When it comes to what types of technology they are looking at, Andrew put them into these categories: construction technology (AI, BIM, VR, safety, collaboration, and modular or print onsite construction), built environment (sensors for occupancy management, services for energy and water intelligence, smart controls, and embedded tech-enabled amenities), real estate tech (data providers, property management tools, space utilization, and analytics tools for brokers), and private sector-driven smart city (transportation, energy, water, waste, and urban agriculture). He noted that they are not opposed to government tech startups but admitted that the “brutally long” sales cycle makes them less attractive than their private sector counterparts.

Strategic Property Partners
When complete, Water Street Tampa will total nine million square feet and include two hotels, 3,500 residential units, 1 million square feet of cultural and retail space, and 2 million square feet of office space. (Credit: Strategic Property Partners)

Startups in the UrbanTech program interact with some of the largest, most innovative real estate firms and construction companies in the US, including developers like Related, Silverstein, Strategic Property Partners, and Rudin, as well as construction firms like Skanska, Suffolk, and Creative Contractors.

An investment from Dreamit does not guarantee a Water Street pilot. Still, the close collaboration DreamIt has with its partners all but guarantees that participating companies will get in front of decision-makers for the project. “Even at the interview stage, these corporates are looking for startups who solve their problems,” said Ackerman, adding “The quality of the finalists who we do not accept is so high that many of our partners end up working even with startups who we do not invite into the program.”

The Dreamit Urbantech model is a huge opportunity not only for the startups accepted into the program but to the proptech movement as a whole. For the built world to change for the better, corporates need to match actions with their talk of innovation. The Water Street project is a greenfield opportunity for startups to service customers, receive valuable feedback, and gain a partner in Dreamit who can help with fundraising and investor connections. Startups get the chance to prove themselves rather than just getting advice or mentoring. The Vinik-Dreamit Ventures relationship could serve as a new model for the way developers, real estate firms, venture funds, and proptech startups work together to bring cities into the future.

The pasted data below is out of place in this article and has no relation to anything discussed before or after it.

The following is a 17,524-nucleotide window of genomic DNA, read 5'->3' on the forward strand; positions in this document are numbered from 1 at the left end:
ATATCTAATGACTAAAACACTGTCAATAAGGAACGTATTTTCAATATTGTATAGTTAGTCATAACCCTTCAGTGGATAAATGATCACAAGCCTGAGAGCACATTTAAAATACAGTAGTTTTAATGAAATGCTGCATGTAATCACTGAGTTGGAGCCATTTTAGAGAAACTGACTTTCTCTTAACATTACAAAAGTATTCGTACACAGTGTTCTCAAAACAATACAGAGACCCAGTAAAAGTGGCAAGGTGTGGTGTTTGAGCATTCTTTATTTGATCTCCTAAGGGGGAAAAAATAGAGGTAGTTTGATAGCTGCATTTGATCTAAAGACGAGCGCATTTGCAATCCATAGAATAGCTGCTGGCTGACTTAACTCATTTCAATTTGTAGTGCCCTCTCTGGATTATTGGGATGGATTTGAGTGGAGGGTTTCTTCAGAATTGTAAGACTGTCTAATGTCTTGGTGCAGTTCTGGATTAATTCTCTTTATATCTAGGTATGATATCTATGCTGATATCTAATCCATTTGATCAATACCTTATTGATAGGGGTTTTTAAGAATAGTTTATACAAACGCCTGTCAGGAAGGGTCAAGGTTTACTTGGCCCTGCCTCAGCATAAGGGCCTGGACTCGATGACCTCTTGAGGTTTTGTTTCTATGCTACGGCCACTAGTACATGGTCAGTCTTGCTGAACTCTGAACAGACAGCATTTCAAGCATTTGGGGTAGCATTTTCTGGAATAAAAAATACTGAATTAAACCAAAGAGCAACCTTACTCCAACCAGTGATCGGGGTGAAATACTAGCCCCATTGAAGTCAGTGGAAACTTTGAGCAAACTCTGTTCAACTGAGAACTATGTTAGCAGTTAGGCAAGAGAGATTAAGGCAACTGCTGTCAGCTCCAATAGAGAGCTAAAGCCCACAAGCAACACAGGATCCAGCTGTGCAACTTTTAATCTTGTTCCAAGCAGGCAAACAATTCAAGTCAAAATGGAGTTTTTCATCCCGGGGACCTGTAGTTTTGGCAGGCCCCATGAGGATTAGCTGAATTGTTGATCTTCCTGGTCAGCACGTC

Meet the Newest Startups in Dreamit UrbanTech:

Cherre provides investors, insurers, brokers and other large enterprises with a Platform-as-a-Service to collect, resolve, and augment real estate data from thousands of public, private, and internal sources. By providing a “single source of truth,” Cherre gives its partners a competitive advantage, helping them evaluate opportunities and trends faster and more accurately than ever before while saving them millions of dollars in manual data collection and analytics costs.

IPSUM is a web and mobile app that helps construction companies implement lean construction techniques with BIM methodologies to prevent delays, avoid cost overruns, and plan projects more efficiently. IPSUM empowers workers in the field, increases compliance, generates analytics, and creates automatic reports to keep projects on track. CB Insights named IPSUM a top startup transforming the construction industry.

Kognition is a hardware agnostic enterprise software solution for real estate property managers and security operators in highly regulated industries such as healthcare and financial services. Kognition’s flagship SuperGuard solution combines live security camera footage with sensor data to detect security threats such as unauthorized entrants who “piggyback” on roughly half of all authorized entrants to corporate worksites. Kognition can reduce the cost of security management by as much as 90%.

myComply is the go-to platform that general contractors use to reduce their liability by verifying training and certifications of all site personnel. In minutes, GCs can deploy myComply’s free, cloud-based service to all site subcontractors creating a digital training log with up-to-date safety certifications and proof of training.

TRAXyL installs optical fiber onto the surface of roads with no need for trenching. By painting fiber directly onto paved surfaces, TRAXyl delivers installed optical fiber at one tenth the install cost of traditional trenching and deploys in hours rather than months.